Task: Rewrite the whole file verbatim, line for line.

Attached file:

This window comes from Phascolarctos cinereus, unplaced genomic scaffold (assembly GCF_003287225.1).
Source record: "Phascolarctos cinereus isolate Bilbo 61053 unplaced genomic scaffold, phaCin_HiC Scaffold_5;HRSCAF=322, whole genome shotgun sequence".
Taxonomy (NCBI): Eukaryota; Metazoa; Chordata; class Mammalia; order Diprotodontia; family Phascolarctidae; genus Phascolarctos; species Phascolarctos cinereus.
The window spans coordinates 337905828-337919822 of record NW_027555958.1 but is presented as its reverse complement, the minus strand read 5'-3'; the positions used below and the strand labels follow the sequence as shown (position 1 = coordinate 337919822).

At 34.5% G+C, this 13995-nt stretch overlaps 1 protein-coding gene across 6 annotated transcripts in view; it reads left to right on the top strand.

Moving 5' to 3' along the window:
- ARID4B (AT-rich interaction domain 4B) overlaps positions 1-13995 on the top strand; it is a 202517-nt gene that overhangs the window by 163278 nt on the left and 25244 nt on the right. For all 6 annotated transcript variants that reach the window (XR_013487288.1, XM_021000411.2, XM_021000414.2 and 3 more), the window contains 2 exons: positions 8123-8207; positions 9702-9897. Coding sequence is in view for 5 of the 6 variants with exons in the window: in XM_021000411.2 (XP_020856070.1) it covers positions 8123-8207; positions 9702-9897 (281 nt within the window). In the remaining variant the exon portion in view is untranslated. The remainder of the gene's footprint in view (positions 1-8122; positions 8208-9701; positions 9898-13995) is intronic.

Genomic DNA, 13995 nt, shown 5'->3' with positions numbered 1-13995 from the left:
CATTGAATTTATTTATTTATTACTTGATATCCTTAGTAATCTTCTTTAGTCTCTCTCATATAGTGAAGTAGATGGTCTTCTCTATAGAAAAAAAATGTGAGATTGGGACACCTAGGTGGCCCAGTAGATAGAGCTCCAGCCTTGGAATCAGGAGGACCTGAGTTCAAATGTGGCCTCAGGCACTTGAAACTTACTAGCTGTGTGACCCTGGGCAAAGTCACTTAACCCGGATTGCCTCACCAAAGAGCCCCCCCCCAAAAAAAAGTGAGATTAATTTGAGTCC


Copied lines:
This window comes from Phascolarctos cinereus, unplaced genomic scaffold (assembly GCF_003287225.1).
Source record: "Phascolarctos cinereus isolate Bilbo 61053 unplaced genomic scaffold, phaCin_HiC Scaffold_5;HRSCAF=322, whole genome shotgun sequence".
Taxonomy (NCBI): Eukaryota; Metazoa; Chordata; class Mammalia; order Diprotodontia; family Phascolarctidae; genus Phascolarctos; species Phascolarctos cinereus.
The window spans coordinates 337905828-337919822 of record NW_027555958.1 but is presented as its reverse complement, the minus strand read 5'-3'; the positions used below and the strand labels follow the sequence as shown (position 1 = coordinate 337919822).

At 34.5% G+C, this 13995-nt stretch overlaps 1 protein-coding gene across 6 annotated transcripts in view; it reads left to right on the top strand.

Moving 5' to 3' along the window:
- ARID4B (AT-rich interaction domain 4B) overlaps positions 1-13995 on the top strand; it is a 202517-nt gene that overhangs the window by 163278 nt on the left and 25244 nt on the right. For all 6 annotated transcript variants that reach the window (XR_013487288.1, XM_021000411.2, XM_021000414.2 and 3 more), the window contains 2 exons: positions 8123-8207; positions 9702-9897. Coding sequence is in view for 5 of the 6 variants with exons in the window: in XM_021000411.2 (XP_020856070.1) it covers positions 8123-8207; positions 9702-9897 (281 nt within the window). In the remaining variant the exon portion in view is untranslated. The remainder of the gene's footprint in view (positions 1-8122; positions 8208-9701; positions 9898-13995) is intronic.

Genomic DNA, 13995 nt, shown 5'->3' with positions numbered 1-13995 from the left:
CATTGAATTTATTTATTTATTACTTGATATCCTTAGTAATCTTCTTTAGTCTCTCTCATATAGTGAAGTAGATGGTCTTCTCTATAGAAAAAAAATGTGAGATTGGGACACCTAGGTGGCCCAGTAGATAGAGCTCCAGCCTTGGAATCAGGAGGACCTGAGTTCAAATGTGGCCTCAGGCACTTGAAACTTACTAGCTGTGTGACCCTGGGCAAAGTCACTTAACCCGGATTGCCTCACCAAAGAGCCCCCCCCCAAAAAAAAGTGAGATTAATTTGAGTCC